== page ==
Welcome to Pecora 20.
With emphasis on recent significant developments in remote sensing, the theme of Pecora 20 is “Observing a Changing Earth: Science for Decisions…Monitoring, Assessment, and Projection.” This conference will offer a program on applications of satellite and other Earth observations to monitor, assess, and perform projections of future land and water resources, as well as big data and other analytical technologies to improve decision making utilizing satellite data.
The Pecora Symposium series was established by the USGS and NASA in the 1970s as a forum to: 1) foster the exchange of scientific information and results derived from applications of Earth observing data to a broad range of land-based resources; and 2) discuss ideas, policies, and strategies concerning land remote sensing.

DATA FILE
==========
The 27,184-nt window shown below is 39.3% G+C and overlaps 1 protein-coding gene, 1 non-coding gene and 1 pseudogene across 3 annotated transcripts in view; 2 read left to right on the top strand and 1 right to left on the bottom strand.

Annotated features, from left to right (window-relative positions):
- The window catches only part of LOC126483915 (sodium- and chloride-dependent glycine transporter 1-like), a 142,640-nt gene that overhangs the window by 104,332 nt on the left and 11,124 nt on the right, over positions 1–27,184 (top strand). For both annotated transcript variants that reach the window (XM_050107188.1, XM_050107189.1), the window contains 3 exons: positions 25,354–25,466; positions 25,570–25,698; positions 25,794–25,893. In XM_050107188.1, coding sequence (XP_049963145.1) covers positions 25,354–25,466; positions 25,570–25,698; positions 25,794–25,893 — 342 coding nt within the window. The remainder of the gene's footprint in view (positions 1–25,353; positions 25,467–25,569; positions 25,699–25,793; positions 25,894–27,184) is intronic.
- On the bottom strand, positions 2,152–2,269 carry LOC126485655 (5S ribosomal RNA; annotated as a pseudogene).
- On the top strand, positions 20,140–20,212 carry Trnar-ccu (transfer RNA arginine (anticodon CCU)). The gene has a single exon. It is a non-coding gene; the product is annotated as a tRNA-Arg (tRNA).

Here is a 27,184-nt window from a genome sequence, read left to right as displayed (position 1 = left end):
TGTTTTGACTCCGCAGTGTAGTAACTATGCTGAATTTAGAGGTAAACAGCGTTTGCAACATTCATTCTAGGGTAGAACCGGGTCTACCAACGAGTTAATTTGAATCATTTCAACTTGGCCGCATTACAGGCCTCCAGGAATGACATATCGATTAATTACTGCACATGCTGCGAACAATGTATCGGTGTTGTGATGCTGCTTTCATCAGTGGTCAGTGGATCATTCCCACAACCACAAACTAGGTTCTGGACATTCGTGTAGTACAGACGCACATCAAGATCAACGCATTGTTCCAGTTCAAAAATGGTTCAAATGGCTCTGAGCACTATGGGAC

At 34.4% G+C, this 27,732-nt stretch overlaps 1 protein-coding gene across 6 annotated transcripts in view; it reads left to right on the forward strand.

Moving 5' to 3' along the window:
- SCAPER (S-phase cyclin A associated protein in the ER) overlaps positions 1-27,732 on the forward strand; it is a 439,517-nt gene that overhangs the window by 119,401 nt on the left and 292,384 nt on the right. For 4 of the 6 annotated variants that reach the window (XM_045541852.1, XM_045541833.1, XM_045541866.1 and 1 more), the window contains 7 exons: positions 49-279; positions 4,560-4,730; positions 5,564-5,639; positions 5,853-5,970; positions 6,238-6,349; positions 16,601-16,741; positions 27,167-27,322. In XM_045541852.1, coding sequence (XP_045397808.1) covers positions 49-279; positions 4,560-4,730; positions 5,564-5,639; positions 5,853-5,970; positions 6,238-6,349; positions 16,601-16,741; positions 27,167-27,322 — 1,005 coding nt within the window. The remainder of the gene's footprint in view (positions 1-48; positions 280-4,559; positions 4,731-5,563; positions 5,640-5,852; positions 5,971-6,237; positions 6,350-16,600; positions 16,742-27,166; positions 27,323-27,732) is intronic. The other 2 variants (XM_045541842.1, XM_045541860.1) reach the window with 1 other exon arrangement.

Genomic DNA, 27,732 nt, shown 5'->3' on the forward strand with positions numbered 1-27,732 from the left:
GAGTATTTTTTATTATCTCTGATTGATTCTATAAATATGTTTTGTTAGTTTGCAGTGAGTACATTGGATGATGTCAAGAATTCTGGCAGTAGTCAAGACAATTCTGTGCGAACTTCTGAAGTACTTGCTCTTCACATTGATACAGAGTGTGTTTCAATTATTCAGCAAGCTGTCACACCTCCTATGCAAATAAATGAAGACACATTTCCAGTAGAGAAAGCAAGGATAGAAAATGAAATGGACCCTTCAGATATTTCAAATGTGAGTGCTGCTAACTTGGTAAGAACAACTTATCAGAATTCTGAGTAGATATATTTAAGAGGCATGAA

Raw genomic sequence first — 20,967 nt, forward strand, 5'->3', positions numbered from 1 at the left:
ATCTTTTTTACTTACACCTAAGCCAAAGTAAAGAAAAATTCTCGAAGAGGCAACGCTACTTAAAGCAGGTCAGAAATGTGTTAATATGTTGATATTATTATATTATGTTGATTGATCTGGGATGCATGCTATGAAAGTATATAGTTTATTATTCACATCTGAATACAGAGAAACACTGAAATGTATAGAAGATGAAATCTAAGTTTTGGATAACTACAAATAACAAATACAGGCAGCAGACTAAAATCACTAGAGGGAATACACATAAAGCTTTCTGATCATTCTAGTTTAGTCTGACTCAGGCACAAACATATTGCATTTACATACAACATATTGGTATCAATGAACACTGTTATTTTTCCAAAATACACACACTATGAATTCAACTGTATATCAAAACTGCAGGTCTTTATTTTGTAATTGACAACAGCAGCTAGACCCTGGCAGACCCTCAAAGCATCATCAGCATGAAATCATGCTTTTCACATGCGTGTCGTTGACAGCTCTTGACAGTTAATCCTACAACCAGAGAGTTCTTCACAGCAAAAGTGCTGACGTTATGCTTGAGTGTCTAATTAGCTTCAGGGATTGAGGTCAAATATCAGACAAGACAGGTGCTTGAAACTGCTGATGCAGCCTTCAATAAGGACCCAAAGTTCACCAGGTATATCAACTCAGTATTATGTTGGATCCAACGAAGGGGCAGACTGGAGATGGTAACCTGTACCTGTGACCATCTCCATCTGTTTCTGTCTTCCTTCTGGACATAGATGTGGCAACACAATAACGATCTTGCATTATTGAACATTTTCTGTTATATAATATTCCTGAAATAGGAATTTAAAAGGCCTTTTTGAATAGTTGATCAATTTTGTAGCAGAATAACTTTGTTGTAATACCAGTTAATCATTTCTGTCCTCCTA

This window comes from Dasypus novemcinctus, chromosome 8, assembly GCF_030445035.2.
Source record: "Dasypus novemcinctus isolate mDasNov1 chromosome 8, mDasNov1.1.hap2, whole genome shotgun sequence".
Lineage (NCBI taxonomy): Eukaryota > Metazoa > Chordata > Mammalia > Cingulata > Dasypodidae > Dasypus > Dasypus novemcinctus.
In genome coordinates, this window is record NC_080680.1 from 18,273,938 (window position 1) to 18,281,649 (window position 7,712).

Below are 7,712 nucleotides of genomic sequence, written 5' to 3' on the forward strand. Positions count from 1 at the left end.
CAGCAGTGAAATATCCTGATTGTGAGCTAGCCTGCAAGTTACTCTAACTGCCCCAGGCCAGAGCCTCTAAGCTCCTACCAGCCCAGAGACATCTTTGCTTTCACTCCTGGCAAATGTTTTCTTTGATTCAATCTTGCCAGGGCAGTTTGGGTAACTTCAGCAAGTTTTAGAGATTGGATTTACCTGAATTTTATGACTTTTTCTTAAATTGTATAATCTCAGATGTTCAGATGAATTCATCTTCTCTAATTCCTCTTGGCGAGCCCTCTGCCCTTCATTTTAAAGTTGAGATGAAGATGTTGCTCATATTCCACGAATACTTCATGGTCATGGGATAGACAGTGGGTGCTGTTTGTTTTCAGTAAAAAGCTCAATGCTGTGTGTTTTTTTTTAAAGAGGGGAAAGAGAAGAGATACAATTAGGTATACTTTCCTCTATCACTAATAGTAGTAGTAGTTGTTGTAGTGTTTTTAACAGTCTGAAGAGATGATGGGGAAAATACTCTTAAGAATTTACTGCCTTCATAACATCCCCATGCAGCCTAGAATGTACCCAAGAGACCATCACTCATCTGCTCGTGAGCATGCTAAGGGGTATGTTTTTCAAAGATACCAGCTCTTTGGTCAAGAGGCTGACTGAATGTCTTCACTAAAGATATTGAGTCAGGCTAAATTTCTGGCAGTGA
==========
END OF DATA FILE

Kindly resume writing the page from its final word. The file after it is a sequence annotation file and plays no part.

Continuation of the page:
Pecora 20 Preliminary Program
Keynote Speaker –
Barbara J. Ryan – Secretariat Director of the intergovernmental Group on Earth Observations (GEO)